US renews call for science debate
Apr 15, 2008 1 comment
Scientists in the US have sent out a fresh call for the three main US presidential candidates to take part in a public debate on science.
Organizers of ScienceDebate 2008, a petition for a science debate that has so far been signed by some 37,000 people, had invited the candidates to a debate on Friday 18 April in Philadelphia, but were forced to cancel last week because of a poor response. Barack Obama, one of the two Democratic candidates, declined to attend, while both Hillary Clinton, the other Democratic candidate, and John McCain, the stronger Republican candidate, gave no reply.
The candidates have now been sent new invitations for a debate in Oregon for three possible dates in early May.
One of the organizers, Lawrence Krauss, a physicist from Case Western Reserve University in Cleveland, Ohio, told physicsworld.com he is disappointed that the candidates did not react, although he is not particularly surprised. “When I first publicly called for a debate I never imagined it would be a realistic possibility, and the avalanche of support from all sectors of the country has amazed me,” he says. “Of course, the candidates have to be convinced it is in their best interest, and also that they will not come off as looking ignorant. It is an uphill battle, but a battle that I think is worth continuing to fight.”
The idea of ScienceDebate 2008 was formed towards the end of last year by a small group of six people including Krauss and screenwriter Matthew Chapman. Although initially there was little attention from the media, awareness grew quickly via internet blogs, forums and a page on the social networking site Facebook.
Among those to have signed the petition are 80 university presidents, more than 100 representatives from institutions such as the American Institute of Physics, and over 20 Nobel laureates, including the likes of David Gross, Steve Chu and John Mather.
Backers of the debate proposal want the presidential candidates to discuss a number of key issues, including:
- Innaccurate media coverage of science
- Poor science eductation
- Public illiteracy
- Either flat funding or funding cutbacks for research
- Insufficient public policy response to climate change and other environmental issues
- Government suppression of science information
“Such a debate will do a tremendous amount to raise public awareness of the vital connection between science, technology and public policy,” says Krauss. “As I have often stated, science and technology form a fundamental component of almost every major issue the next president will have to deal with, from the environment, to national defence, from energy to economic competitiveness.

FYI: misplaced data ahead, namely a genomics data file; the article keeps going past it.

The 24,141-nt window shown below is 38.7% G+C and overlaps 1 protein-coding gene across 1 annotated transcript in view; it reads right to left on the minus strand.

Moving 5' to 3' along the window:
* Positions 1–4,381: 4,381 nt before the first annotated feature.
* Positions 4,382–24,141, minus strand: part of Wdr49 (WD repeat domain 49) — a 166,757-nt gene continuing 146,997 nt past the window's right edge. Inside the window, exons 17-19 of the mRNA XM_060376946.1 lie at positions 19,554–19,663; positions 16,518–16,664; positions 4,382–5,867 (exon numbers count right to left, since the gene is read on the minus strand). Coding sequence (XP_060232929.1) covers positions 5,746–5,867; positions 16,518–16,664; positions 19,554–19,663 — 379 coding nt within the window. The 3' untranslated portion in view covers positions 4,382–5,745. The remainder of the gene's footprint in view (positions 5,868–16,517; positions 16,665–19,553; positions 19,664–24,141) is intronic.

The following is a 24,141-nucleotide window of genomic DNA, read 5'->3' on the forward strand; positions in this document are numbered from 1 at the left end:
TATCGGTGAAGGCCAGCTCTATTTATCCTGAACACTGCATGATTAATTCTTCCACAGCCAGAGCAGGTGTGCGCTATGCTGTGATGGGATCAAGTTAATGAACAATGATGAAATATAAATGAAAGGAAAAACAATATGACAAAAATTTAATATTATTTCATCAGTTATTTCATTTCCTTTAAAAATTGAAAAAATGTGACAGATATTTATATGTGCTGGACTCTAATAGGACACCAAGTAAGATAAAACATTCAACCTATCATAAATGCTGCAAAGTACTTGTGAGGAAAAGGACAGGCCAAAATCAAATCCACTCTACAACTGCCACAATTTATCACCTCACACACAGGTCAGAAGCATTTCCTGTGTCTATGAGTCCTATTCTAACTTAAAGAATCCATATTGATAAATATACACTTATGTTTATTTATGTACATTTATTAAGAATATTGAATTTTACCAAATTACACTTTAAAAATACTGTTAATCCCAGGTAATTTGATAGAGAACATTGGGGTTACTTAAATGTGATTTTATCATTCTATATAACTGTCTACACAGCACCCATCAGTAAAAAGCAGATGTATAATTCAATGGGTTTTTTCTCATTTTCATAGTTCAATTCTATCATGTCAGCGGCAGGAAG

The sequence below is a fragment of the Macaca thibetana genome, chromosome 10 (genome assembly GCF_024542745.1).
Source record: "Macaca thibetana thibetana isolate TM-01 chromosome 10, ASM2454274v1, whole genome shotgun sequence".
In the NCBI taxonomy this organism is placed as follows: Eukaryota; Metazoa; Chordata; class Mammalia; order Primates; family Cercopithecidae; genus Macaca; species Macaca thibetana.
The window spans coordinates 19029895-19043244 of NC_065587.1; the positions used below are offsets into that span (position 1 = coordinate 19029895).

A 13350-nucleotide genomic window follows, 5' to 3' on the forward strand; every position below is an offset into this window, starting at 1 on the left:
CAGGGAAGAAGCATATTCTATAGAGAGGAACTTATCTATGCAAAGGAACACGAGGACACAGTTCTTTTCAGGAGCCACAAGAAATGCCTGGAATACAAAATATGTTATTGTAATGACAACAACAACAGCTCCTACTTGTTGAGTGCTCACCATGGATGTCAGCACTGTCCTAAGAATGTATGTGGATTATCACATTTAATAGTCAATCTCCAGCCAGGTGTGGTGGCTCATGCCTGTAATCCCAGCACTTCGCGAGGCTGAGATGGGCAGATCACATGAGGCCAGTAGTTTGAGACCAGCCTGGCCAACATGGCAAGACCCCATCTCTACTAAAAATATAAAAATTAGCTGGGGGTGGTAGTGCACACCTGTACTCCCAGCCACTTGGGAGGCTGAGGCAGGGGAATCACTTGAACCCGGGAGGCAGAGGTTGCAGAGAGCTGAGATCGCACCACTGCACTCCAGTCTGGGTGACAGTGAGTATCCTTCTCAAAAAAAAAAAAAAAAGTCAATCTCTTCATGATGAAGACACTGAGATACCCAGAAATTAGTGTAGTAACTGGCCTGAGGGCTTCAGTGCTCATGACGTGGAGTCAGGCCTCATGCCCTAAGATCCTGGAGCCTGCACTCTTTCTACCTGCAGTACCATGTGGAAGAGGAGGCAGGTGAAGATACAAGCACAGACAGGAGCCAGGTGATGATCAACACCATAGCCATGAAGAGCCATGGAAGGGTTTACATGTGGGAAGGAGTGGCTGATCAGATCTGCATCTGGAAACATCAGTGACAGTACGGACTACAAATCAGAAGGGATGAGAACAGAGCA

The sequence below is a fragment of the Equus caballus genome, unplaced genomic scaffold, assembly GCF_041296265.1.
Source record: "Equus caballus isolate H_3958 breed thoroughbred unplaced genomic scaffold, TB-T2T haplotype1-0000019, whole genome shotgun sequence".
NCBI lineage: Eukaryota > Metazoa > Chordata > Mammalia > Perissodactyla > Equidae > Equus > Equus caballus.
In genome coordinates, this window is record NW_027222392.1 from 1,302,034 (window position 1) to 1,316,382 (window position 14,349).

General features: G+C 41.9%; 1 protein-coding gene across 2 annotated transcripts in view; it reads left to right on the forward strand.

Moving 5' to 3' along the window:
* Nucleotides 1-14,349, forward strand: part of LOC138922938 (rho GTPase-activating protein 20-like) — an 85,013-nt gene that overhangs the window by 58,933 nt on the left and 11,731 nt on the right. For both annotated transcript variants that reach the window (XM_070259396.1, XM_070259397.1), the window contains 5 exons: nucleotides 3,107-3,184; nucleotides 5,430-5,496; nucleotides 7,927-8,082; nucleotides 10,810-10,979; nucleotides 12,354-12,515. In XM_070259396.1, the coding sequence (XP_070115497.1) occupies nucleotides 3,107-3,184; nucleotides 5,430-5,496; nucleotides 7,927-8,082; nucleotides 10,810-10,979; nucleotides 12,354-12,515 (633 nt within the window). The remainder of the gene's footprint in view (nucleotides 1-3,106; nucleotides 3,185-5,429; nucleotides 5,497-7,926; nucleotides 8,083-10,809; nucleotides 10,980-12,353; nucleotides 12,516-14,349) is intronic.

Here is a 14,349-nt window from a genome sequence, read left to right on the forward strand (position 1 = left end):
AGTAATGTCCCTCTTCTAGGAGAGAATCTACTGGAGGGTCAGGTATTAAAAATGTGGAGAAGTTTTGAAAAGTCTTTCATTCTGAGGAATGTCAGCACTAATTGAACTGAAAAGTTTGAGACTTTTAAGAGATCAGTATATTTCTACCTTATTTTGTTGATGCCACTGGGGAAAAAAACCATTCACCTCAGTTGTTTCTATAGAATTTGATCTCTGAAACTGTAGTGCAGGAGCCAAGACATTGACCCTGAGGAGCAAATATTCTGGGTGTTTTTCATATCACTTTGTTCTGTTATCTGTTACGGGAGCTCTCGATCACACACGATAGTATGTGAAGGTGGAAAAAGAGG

“Many people in the public simply do not realize this deep connection, nor do they have regular access to important information that can help them make sensible decisions in the voting booth. As far as the candidates are concerned, I would like to see them forced to focus, even for a day or two, on precisely what the key issues are, and what their positions should be on them, in advance of being thrust into the Oval office and playing catch-up.”
So far the candidates have only mentioned science in passing. Clinton has an “innovation agenda”, which includes promises to increase basic research funding by 50%, triple the number of National Science Foundation fellowships, encourage more women into science and “restore integrity to science policy”. Obama plans to double basic research funding, increase the number of scientists from ethnic minorities in science and listen more carefully to the opinions of scientists when tackling political science issues such as climate change. McCain has devoted less time to science issues, though he has also vowed to tackle climate change.
“I watched most of the debates and I was surprised to see how little science and technology were being mentioned,” says Chapman. “It seemed to me that although polls suggest the American public is not interested in science, that is probably only because it does not make the connection between the benefits it has received from science, and the solutions science could provide in the future, and science itself. People are concerned about the environment, for example, but don't seem to understand that science is what brings us the information that we either use or abuse.”
Chapman refuses to consider that the candidates might not respond to the new invites, which are for May 2, May 9 or May 16. “It has been suggested that the candidates may be worried that they will not be scientifically equipped to discuss these issues. They should not have this concern — this is not a pop quiz. What we are looking for is a debate in which they explain some of their proposed approaches to these important issues. Most importantly, we want them to demonstrate, by attending our debate, that they are aware of the incredible importance of science and technology in modern life.”
About the author
Jon Cartwright is a reporter for physicsworld.com